The Asian Football Confederation says its president Sheikh Salman bin Ebrahim al-Khalifa has had no influence on their handling of the case of a Bahraini player arrested in Thailand.
Hakeem Alaraibi, who lived and played in Australia, was arrested in November in Bangkok on an Interpol notice issued at Bahrain’s request.
Alaraibi was a vocal critic of Sheikh Salman, a member of Bahrain’s ruling family and cousin of the king, when he contested the FIFA presidential election in 2015.
Saturday’s statement says Sheikh Salman was recused from all matters relating to West Asia 18 months ago to avoid conflicts of interest and AFC vice president Praful Patel is working with global governing body FIFA “to find a solution” to the matter of the detention of Alaraibi.
FIFA has said Alaraibi should be freed and allowed to return to Australia to continue his career.
The AFC has been criticised for its silence on the matter after being called upon to intervene to secure Alaraibi’s release by the global footballers’ union FIFPro and its Australian equivalent, among other groups.
In an open letter to Al-Khalifa in December, former Socceroo Craig Foster labelled the AFC’s response to Alaraibi’s situation “grossly inadequate” and has repeatedly called on the body to do more to assist the footballer.
When Socceroos coach Graham Arnold and player Mathew Leckie were asked if they had been following Alaraibi’s case during a press conference at the Asian Cup in Dubai, an AFC official interjected before Arnold or Leckie could answer the question.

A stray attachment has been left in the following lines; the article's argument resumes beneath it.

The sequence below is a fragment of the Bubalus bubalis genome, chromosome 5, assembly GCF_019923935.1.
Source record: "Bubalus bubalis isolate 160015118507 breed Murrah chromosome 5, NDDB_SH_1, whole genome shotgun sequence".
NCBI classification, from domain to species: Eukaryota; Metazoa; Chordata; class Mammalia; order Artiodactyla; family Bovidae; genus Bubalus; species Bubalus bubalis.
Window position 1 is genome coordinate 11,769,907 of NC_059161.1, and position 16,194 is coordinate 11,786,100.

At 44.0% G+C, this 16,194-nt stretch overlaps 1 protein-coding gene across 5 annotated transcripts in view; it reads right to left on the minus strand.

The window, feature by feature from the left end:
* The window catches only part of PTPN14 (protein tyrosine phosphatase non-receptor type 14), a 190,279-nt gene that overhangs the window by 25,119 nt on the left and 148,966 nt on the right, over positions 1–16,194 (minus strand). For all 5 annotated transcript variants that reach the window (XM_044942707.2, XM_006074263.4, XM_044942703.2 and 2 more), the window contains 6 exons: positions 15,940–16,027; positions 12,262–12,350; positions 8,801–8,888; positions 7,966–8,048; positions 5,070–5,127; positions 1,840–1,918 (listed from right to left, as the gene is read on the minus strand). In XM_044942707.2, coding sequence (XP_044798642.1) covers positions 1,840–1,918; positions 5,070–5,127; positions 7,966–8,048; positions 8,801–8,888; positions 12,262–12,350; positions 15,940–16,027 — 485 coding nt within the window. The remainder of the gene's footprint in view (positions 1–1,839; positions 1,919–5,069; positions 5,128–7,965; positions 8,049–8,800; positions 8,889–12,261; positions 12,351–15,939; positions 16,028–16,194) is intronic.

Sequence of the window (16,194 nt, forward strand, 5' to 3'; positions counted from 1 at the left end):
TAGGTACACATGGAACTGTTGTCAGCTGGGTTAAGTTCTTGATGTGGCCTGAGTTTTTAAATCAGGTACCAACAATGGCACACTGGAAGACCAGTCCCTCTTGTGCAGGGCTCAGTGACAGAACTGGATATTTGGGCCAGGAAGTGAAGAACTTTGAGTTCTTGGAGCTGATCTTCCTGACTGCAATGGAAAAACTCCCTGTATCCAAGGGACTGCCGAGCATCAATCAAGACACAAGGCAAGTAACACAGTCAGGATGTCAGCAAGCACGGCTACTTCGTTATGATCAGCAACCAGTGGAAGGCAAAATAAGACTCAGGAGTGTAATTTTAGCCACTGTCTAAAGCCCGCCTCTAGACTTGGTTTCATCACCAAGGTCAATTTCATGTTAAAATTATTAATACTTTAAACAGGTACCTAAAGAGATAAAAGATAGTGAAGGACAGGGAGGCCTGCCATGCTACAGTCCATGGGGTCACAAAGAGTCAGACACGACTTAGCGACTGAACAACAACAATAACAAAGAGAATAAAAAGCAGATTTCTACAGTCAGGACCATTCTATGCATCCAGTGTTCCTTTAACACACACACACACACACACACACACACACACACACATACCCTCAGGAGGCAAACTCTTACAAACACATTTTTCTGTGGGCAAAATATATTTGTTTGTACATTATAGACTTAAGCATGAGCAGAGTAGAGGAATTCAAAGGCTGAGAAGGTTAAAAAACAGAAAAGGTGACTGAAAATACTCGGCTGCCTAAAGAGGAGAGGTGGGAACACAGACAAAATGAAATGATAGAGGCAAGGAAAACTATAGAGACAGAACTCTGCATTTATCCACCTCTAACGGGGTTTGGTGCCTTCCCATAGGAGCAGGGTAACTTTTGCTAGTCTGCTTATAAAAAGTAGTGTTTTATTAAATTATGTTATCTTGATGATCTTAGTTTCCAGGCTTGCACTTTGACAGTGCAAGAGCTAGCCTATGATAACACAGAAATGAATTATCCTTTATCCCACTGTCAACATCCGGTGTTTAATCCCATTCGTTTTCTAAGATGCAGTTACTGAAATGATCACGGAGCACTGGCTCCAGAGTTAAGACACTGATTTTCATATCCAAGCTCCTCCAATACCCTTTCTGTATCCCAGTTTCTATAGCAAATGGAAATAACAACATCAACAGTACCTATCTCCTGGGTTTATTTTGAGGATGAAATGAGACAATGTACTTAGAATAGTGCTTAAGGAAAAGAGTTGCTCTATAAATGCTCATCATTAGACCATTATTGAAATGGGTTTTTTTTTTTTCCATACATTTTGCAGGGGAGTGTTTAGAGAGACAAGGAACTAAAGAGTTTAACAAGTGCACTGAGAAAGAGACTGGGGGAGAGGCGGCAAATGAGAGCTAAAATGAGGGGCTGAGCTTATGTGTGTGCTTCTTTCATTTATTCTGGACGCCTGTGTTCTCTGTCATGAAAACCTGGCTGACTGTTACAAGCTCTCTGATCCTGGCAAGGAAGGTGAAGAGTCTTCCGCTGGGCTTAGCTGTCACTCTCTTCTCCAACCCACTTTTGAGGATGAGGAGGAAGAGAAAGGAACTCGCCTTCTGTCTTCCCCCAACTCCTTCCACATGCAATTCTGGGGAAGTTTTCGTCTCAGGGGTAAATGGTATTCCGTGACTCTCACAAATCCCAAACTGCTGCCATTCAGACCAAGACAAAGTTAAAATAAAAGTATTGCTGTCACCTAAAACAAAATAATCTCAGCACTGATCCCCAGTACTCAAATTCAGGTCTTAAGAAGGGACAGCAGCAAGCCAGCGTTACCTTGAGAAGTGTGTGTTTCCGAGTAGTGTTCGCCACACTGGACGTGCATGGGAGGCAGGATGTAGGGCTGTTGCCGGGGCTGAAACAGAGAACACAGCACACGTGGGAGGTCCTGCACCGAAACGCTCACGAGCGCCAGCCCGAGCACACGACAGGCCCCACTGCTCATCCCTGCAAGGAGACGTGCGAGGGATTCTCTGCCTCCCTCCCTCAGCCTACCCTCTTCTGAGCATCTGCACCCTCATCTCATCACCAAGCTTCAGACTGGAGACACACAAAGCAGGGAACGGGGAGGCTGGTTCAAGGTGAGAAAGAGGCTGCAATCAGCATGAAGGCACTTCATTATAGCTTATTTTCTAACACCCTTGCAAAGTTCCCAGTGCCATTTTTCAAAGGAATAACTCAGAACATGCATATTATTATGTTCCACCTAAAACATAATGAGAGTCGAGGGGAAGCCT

Alaraibi, who played for Bahrain’s national soccer team and was a critic of the government, was convicted of vandalising a police station and sentenced to 10 years in prison in absentia. He denies wrongdoing.
Human rights groups say Bahraini authorities tortured Alaraibi because of his brother’s political activities during the Arab Spring uprising in 2011.
Alaraibi was granted asylum in Australia in 2017 after fleeing Bahrain three years earlier.
Under the Thai legal system, Bahrain would need to submit relevant documents for his extradition by February 8 or potentially apply for an extension for another 30 days.
If they fail to do either, Alaraibi would have to be released, according to his defence lawyer.
Thai Prime Minister Prayuth Chan-ocha was asked by reporters on Friday about a FIFA statement saying they wanted to meet him to discuss Alaraibi’s case. He did not answer them.
Thailand’s ambassador to Australia Nantana Sivakua on Thursday said the case was proceeding in accordance with the law, stressing that it was up to the court to decide whether Alaraibi will be released or not.
She said Mr Alaraibi was being represented by well-respected human rights lawyers in Thailand and Australian consular officials.
Australian Foreign Minister Marise Payne travelled to Bangkok this month and told Thai authorities that Australia was concerned about Alaraibi’s detention and the possibility he would be sent back to Bahrain.